You know those beautiful old Mustangs burbling down the road in the summer? They look the same as they did decades ago, sometimes even better, but if you were to open the hoods, you’d find modern parts and other changes that make them more reliable.
That’s the idea behind Alan Spruyt’s firm, Trinity Design/Build (TDB).
Founded in 2003, the company combines sustainable building practices with historic preservation while renovating and remodeling old houses. The result is historic homes that perform like new ones but haven’t lost their character.
“Our goal is to make sure these houses continue to be a viable place for someone to live for another 100 years, and that means bringing certain elements up to a higher standard,” says Spruyt, the company’s president.
Based in Durham, North Carolina, the company works in what’s called The Triangle, an area that includes the cities of Raleigh and Chapel Hill. Spruyt says the area is perfect for green restoration and remodeling because it’s filled with houses that are from 50 to over 100 years. Typically 15 of these houses are in the TDB design or construction phase at a time.
TDB has worked on houses that were built as early as the 1700s. It also did extensive restoration and remodeling to a historic building which is now the company’s office, in downtown Durham. Originally built in 1927, it was the first historic LEED Platinum certified building in North Carolina.
LEED is the common certification program from buildings that are environmentally sustainable, and platinum is the highest level.
The company modernizes houses by installing high efficiency HVAC systems, like geothermal heat pumps; solar and on-demand hot water systems; rainwater catchment and re-use; solar panels and passive solar design. The company also seals crawlspaces and attics and installs non-toxic insulation.
In doing so, Spruyt says his company tries to maintain the “soul” of an old house by keeping elements and materials like doors, windows, heart pine floors and ceramic tile, as well as features like high ceilings, ornate trim, antique fireplace mantels and more.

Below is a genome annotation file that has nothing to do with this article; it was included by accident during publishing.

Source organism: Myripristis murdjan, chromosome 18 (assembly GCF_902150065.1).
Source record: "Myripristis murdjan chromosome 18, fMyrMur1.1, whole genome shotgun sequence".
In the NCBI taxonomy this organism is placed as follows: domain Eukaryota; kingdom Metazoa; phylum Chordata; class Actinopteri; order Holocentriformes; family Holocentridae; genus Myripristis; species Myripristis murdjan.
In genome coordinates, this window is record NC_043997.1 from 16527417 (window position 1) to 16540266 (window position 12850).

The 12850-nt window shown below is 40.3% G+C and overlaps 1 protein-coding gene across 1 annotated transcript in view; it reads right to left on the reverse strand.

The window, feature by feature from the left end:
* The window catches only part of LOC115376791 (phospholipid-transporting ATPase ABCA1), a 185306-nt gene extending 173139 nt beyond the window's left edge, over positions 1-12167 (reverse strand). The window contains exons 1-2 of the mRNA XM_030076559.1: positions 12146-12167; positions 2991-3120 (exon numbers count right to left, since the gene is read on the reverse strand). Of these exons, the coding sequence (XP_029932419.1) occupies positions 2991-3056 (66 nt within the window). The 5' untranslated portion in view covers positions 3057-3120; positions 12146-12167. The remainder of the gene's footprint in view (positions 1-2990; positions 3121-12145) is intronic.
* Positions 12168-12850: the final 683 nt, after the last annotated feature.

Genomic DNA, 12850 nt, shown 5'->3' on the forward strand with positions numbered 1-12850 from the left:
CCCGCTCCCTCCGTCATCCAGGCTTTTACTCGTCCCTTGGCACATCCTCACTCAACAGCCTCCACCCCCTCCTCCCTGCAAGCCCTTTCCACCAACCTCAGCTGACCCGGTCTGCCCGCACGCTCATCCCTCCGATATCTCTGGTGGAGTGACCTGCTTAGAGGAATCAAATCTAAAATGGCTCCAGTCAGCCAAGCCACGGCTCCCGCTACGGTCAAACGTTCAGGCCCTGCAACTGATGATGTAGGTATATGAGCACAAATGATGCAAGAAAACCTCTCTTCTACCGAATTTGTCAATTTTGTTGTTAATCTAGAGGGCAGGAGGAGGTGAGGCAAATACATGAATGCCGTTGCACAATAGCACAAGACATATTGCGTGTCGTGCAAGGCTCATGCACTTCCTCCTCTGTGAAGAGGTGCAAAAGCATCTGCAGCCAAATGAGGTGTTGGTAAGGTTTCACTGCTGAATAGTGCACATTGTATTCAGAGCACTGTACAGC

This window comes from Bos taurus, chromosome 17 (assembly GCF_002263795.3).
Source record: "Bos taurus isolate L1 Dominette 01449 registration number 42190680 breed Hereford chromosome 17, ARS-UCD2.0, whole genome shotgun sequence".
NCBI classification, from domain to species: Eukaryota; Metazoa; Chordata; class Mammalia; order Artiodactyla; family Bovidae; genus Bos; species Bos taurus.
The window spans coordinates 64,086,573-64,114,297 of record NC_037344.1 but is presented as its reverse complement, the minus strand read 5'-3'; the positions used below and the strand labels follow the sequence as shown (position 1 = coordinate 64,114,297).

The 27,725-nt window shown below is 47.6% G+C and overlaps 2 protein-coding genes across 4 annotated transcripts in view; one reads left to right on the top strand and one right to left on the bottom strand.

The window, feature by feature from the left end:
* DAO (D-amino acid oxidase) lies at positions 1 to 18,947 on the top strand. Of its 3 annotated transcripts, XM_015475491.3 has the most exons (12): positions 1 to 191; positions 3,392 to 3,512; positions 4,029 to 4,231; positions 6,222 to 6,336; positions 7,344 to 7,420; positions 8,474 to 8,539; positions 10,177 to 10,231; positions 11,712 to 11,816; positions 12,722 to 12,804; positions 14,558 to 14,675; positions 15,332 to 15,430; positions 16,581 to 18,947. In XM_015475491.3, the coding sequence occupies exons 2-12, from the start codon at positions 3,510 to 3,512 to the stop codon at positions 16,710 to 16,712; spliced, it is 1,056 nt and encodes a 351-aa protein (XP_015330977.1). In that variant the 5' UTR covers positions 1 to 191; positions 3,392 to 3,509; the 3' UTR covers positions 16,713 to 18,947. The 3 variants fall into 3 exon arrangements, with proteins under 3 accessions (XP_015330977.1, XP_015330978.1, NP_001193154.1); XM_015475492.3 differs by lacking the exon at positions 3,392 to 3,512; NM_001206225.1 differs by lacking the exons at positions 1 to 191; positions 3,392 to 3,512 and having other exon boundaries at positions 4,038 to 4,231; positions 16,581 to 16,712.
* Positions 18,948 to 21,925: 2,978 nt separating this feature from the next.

On a larger scale, TDB also designs and builds new energy efficient houses in empty lots in historic neighborhoods, which Spruyt says contribute to the long-term viability of these communities, and is environmentally friendly given they use existing infrastructure and are within walking distance of public transportation, schools, offices, stores, theaters, etc.
The value of age
Spruyt says he and his team enjoy working in older houses because they often have more “character” than newer homes. “They’re really works of art,” he says.
In addition, Spruyt appreciates the high-quality materials used in these older homes, which sometimes are no longer available, like floor joists made of heart pine wood so hard his carpenters pre-drill holes just to hammer in nails.
For him, these houses represent the history of The Triangle area in North Carolina. “The residents of these homes played an important role in the development of these cities,” says Spruyt.
When TDB is remodeling an old house, he says the goal is always to blend elements from the original structure into the new design. This is why the company encourages clients to use materials already in the house.
For instance, customers often ask TDB about replacing 100-year old windows because they rattle or are difficult to open and close.
“But many times people don’t realize that there is a reason that their windows have been around for 100 years,” he says. Instead of replacing them, TBD repairs them and also installs low profile storm windows, which keeps the character of the old window but also gives better insulation.